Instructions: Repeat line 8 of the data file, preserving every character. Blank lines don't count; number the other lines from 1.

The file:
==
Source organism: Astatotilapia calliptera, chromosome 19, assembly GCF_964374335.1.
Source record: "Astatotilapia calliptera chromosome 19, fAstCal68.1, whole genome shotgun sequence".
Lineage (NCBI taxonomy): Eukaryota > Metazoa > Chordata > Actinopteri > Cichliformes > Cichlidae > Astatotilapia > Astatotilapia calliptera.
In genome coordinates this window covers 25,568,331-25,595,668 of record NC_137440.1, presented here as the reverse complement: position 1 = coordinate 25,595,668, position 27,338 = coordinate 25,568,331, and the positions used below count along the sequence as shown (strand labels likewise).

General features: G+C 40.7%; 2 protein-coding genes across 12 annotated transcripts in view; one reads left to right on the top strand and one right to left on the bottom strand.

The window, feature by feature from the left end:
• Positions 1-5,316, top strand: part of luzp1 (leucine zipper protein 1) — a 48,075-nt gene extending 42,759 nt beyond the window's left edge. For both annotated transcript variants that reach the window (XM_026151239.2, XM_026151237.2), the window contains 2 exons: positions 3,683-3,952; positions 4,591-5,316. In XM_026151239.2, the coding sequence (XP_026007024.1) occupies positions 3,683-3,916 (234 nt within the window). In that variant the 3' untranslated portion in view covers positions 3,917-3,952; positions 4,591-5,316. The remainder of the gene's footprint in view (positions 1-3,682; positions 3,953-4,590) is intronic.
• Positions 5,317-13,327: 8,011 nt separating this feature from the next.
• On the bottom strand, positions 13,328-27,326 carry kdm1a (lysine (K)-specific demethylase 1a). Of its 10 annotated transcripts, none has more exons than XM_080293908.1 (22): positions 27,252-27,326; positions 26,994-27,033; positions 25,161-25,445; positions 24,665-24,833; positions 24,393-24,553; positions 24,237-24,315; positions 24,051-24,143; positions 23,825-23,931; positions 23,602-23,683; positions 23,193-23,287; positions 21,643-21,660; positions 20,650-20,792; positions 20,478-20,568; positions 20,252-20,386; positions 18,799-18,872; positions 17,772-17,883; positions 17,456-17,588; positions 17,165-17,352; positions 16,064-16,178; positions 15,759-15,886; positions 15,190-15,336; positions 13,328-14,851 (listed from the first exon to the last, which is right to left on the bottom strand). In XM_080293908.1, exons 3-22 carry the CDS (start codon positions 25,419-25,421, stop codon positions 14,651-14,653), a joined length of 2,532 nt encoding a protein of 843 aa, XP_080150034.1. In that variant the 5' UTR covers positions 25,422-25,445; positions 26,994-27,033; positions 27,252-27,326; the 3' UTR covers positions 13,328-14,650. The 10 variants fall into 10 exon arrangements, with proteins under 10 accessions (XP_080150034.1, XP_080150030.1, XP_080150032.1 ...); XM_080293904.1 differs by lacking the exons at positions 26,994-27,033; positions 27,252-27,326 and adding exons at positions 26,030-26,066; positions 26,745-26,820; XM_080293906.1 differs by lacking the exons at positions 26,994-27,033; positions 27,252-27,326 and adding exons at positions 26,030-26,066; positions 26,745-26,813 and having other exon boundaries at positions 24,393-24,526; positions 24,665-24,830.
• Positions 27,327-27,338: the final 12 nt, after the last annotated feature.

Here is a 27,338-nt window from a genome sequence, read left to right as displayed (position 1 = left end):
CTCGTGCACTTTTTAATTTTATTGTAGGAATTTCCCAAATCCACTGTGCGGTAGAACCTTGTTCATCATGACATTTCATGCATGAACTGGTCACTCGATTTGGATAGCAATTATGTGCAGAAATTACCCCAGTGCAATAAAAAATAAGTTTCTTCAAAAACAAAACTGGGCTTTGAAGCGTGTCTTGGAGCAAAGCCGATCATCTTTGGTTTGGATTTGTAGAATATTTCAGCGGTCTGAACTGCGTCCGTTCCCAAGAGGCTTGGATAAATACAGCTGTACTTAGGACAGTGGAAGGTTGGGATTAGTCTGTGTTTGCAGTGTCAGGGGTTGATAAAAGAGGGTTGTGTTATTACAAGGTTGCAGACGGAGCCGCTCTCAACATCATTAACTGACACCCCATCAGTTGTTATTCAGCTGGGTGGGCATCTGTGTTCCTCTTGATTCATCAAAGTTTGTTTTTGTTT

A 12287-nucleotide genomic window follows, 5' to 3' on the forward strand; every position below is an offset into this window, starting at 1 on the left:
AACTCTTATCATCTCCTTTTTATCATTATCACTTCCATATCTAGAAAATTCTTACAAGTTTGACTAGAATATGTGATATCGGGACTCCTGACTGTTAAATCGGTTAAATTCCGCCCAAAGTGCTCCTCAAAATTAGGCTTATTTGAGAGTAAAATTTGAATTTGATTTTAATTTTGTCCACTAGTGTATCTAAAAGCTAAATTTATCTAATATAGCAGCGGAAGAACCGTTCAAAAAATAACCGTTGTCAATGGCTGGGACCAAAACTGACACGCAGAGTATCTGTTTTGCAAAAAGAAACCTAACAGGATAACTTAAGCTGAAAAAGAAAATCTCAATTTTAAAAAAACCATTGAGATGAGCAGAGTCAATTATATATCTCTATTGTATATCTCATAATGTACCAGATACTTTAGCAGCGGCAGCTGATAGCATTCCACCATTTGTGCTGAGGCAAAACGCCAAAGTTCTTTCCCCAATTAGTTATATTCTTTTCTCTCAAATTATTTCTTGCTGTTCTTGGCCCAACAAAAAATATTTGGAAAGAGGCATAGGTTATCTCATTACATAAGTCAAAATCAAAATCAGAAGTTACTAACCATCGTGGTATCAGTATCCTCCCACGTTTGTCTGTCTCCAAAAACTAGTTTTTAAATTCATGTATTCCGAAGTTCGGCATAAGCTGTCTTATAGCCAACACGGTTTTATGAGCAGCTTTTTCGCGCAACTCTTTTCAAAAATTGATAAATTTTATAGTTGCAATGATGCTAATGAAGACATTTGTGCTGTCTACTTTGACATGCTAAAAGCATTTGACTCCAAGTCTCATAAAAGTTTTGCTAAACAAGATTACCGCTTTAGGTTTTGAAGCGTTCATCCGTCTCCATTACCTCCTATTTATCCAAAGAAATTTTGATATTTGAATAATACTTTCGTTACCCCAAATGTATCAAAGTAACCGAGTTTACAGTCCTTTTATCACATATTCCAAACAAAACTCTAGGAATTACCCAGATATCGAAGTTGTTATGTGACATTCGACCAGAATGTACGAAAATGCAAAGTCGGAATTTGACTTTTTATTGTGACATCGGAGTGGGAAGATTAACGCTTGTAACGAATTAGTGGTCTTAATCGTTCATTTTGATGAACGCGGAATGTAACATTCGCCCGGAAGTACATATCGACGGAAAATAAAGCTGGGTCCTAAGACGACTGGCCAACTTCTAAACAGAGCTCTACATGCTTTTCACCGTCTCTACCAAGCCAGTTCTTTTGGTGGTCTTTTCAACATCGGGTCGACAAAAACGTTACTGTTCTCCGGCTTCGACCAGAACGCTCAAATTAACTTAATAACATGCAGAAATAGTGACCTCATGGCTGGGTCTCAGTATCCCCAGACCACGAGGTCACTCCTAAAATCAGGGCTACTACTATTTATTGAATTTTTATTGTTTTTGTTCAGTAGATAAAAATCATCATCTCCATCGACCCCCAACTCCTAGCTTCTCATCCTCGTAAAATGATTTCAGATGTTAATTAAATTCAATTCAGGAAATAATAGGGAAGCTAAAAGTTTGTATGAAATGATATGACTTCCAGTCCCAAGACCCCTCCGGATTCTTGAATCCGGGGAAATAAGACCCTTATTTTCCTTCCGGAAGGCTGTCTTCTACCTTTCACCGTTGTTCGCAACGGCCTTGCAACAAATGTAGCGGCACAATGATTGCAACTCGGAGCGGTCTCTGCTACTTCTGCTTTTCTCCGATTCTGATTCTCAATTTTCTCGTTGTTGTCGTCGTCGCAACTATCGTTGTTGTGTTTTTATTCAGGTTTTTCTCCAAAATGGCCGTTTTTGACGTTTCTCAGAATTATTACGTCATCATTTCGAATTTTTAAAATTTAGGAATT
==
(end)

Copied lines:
• Positions 5,317-13,327: 8,011 nt separating this feature from the next.